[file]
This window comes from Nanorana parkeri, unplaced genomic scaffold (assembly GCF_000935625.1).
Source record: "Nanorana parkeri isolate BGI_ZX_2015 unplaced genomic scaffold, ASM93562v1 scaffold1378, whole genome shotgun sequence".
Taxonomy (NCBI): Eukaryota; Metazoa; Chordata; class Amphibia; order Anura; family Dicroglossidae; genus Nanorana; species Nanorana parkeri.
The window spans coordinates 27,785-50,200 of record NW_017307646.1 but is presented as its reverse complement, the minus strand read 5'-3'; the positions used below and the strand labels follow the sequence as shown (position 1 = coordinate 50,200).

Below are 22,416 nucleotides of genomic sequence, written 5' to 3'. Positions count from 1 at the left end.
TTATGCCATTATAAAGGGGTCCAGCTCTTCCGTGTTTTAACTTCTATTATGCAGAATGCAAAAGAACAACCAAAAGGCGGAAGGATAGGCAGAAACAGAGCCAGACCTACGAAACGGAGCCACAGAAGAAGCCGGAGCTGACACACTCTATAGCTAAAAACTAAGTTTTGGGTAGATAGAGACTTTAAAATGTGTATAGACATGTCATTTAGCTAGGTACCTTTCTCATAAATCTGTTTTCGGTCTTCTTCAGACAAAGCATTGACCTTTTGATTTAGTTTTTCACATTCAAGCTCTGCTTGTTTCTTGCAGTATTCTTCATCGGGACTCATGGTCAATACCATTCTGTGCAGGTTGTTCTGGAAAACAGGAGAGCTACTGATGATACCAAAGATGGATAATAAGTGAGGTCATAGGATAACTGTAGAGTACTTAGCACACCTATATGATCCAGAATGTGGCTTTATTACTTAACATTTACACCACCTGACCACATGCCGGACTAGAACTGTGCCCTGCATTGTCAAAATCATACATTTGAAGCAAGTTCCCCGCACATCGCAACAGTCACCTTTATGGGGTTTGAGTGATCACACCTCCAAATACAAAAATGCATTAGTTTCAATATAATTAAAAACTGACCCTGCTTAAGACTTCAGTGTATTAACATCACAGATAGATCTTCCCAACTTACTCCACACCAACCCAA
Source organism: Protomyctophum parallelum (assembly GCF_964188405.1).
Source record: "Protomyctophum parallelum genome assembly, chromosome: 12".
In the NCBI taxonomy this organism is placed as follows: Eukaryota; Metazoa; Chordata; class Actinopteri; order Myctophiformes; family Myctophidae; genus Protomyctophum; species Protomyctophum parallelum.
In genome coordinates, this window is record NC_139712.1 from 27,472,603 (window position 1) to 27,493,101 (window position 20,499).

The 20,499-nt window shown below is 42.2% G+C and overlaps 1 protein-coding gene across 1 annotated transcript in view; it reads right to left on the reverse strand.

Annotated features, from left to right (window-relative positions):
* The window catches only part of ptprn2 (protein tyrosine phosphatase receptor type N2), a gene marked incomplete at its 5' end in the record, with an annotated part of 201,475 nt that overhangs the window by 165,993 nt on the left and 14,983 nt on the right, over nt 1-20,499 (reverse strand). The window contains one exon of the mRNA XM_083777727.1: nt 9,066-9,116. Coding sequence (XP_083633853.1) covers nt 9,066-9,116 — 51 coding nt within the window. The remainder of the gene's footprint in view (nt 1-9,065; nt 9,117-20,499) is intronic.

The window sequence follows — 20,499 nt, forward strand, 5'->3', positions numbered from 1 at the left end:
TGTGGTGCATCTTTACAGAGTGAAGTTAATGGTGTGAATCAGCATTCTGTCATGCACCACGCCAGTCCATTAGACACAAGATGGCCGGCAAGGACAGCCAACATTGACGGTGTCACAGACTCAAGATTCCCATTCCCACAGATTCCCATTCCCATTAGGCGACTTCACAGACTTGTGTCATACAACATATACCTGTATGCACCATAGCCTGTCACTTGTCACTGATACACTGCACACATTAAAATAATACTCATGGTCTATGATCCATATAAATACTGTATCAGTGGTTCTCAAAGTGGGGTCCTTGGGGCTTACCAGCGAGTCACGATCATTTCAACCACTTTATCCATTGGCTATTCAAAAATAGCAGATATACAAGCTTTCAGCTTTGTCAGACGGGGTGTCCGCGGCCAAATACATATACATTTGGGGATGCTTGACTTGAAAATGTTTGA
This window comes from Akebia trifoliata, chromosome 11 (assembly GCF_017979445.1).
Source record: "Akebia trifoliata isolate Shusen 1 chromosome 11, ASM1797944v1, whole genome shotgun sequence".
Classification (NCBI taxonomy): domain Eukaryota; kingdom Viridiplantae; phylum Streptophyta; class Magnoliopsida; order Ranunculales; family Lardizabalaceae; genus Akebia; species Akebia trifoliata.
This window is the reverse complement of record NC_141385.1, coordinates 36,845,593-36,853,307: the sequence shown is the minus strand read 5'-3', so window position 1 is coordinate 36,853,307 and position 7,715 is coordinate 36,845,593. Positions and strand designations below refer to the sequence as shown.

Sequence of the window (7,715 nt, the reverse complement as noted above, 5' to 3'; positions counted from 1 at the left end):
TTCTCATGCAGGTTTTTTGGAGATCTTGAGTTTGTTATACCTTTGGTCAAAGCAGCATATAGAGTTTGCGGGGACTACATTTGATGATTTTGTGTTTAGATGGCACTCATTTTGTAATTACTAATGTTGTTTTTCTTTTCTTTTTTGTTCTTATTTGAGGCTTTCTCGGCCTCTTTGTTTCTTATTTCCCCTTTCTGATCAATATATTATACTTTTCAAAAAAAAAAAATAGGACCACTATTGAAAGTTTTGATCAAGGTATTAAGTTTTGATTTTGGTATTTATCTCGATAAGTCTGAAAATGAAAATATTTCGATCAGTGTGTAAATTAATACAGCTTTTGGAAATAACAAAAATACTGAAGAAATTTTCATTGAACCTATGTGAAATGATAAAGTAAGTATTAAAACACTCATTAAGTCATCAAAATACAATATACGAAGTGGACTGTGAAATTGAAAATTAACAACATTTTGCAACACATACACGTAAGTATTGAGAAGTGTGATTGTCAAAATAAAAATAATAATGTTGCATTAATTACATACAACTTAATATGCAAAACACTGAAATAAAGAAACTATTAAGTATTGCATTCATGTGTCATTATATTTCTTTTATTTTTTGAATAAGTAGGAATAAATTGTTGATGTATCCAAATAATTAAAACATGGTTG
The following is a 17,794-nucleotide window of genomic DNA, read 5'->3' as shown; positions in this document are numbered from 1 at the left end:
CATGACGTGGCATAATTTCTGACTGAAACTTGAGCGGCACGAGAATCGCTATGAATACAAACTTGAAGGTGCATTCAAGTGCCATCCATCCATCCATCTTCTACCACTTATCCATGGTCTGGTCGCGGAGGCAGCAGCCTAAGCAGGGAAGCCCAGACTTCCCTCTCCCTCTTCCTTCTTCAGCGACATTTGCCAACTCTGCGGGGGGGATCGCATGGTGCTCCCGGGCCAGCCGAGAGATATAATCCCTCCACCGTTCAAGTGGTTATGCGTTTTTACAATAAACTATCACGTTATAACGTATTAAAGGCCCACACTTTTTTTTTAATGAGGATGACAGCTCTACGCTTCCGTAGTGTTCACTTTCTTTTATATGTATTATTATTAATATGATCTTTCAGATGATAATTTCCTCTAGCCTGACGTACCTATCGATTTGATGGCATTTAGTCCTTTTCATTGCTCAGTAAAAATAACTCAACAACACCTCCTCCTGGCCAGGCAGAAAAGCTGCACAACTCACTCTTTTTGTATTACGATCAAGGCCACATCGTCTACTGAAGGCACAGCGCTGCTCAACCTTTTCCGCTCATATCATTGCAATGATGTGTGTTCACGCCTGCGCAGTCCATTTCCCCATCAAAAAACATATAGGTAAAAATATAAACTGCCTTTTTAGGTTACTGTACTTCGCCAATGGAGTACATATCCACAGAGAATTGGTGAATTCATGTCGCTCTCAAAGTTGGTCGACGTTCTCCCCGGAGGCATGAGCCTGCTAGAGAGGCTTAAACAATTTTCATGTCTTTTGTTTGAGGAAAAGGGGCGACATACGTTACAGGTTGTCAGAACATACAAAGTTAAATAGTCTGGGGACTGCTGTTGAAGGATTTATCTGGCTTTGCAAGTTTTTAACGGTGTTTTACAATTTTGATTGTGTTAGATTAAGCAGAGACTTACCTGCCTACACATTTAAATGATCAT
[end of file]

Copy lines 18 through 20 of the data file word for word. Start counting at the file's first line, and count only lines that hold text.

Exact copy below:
Classification (NCBI taxonomy): domain Eukaryota; kingdom Viridiplantae; phylum Streptophyta; class Magnoliopsida; order Ranunculales; family Lardizabalaceae; genus Akebia; species Akebia trifoliata.
This window is the reverse complement of record NC_141385.1, coordinates 36,845,593-36,853,307: the sequence shown is the minus strand read 5'-3', so window position 1 is coordinate 36,853,307 and position 7,715 is coordinate 36,845,593. Positions and strand designations below refer to the sequence as shown.

Sequence of the window (7,715 nt, the reverse complement as noted above, 5' to 3'; positions counted from 1 at the left end):